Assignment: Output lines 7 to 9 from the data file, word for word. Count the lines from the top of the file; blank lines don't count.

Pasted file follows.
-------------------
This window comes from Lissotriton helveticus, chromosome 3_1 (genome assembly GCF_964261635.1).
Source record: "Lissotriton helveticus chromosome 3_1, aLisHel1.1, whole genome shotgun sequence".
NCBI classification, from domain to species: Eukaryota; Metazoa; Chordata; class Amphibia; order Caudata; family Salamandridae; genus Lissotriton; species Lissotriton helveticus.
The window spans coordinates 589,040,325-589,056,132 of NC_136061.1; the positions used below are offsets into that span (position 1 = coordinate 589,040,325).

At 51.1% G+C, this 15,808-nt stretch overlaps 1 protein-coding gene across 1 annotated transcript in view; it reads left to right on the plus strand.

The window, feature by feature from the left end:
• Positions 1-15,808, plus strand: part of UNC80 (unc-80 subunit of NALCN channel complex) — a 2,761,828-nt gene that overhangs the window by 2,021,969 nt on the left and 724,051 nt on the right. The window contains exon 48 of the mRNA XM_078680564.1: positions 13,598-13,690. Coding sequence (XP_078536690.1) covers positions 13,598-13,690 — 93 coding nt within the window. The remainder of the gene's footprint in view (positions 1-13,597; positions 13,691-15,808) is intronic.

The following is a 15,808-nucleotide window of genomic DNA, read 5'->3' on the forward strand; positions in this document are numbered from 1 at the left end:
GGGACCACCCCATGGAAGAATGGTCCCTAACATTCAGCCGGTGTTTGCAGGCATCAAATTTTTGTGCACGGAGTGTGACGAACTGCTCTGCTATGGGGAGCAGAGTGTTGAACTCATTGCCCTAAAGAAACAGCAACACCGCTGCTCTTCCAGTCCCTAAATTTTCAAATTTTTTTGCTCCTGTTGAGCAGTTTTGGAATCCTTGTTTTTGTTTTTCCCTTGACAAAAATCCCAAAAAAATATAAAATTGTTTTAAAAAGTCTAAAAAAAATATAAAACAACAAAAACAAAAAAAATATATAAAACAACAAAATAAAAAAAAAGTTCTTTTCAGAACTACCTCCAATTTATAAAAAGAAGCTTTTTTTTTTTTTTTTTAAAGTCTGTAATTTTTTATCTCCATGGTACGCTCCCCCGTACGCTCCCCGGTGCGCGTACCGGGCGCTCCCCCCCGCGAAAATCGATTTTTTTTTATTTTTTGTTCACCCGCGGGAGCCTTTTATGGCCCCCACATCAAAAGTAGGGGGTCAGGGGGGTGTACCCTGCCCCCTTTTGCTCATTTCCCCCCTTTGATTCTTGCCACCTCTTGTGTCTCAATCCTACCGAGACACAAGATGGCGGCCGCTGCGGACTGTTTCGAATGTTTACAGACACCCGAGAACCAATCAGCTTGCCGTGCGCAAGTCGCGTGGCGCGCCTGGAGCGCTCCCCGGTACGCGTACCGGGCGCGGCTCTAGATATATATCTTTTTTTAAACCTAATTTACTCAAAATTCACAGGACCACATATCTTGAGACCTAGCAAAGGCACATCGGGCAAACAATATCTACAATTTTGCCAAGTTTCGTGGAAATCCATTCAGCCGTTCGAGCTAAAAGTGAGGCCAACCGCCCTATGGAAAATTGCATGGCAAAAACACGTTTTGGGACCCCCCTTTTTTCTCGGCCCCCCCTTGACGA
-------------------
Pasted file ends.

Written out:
• Positions 1-15,808, plus strand: part of UNC80 (unc-80 subunit of NALCN channel complex) — a 2,761,828-nt gene that overhangs the window by 2,021,969 nt on the left and 724,051 nt on the right. The window contains exon 48 of the mRNA XM_078680564.1: positions 13,598-13,690. Coding sequence (XP_078536690.1) covers positions 13,598-13,690 — 93 coding nt within the window. The remainder of the gene's footprint in view (positions 1-13,597; positions 13,691-15,808) is intronic.

The following is a 15,808-nucleotide window of genomic DNA, read 5'->3' on the forward strand; positions in this document are numbered from 1 at the left end:
GGGACCACCCCATGGAAGAATGGTCCCTAACATTCAGCCGGTGTTTGCAGGCATCAAATTTTTGTGCACGGAGTGTGACGAACTGCTCTGCTATGGGGAGCAGAGTGTTGAACTCATTGCCCTAAAGAAACAGCAACACCGCTGCTCTTCCAGTCCCTAAATTTTCAAATTTTTTTGCTCCTGTTGAGCAGTTTTGGAATCCTTGTTTTTGTTTTTCCCTTGACAAAAATCCCAAAAAAATATAAAATTGTTTTAAAAAGTCTAAAAAAAATATAAAACAACAAAAACAAAAAAAATATATAAAACAACAAAATAAAAAAAAAGTTCTTTTCAGAACTACCTCCAATTTATAAAAAGAAGCTTTTTTTTTTTTTTTTTAAAGTCTGTAATTTTTTATCTCCATGGTACGCTCCCCCGTACGCTCCCCGGTGCGCGTACCGGGCGCTCCCCCCCGCGAAAATCGATTTTTTTTTATTTTTTGTTCACCCGCGGGAGCCTTTTATGGCCCCCACATCAAAAGTAGGGGGTCAGGGGGGTGTACCCTGCCCCCTTTTGCTCATTTCCCCCCTTTGATTCTTGCCACCTCTTGTGTCTCAATCCTACCGAGACACAAGATGGCGGCCGCTGCGGACTGTTTCGAATGTTTACAGACACCCGAGAACCAATCAGCTTGCCGTGCGCAAGTCGCGTGGCGCGCCTGGAGCGCTCCCCGGTACGCGTACCGGGCGCGGCTCTAGATATATATCTTTTTTTAAACCTAATTTACTCAAAATTCACAGGACCACATATCTTGAGACCTAGCAAAGGCACATCGGGCAAACAATATCTACAATTTTGCCAAGTTTCGTGGAAATCCATTCAGCCGTTCGAGCTAAAAGTGAGGCCAACCGCCCTATGGAAAATTGCATGGCAAAAACACGTTTTGGGACCCCCCTTTTTTCTCGGCCCCCCCTTGACGA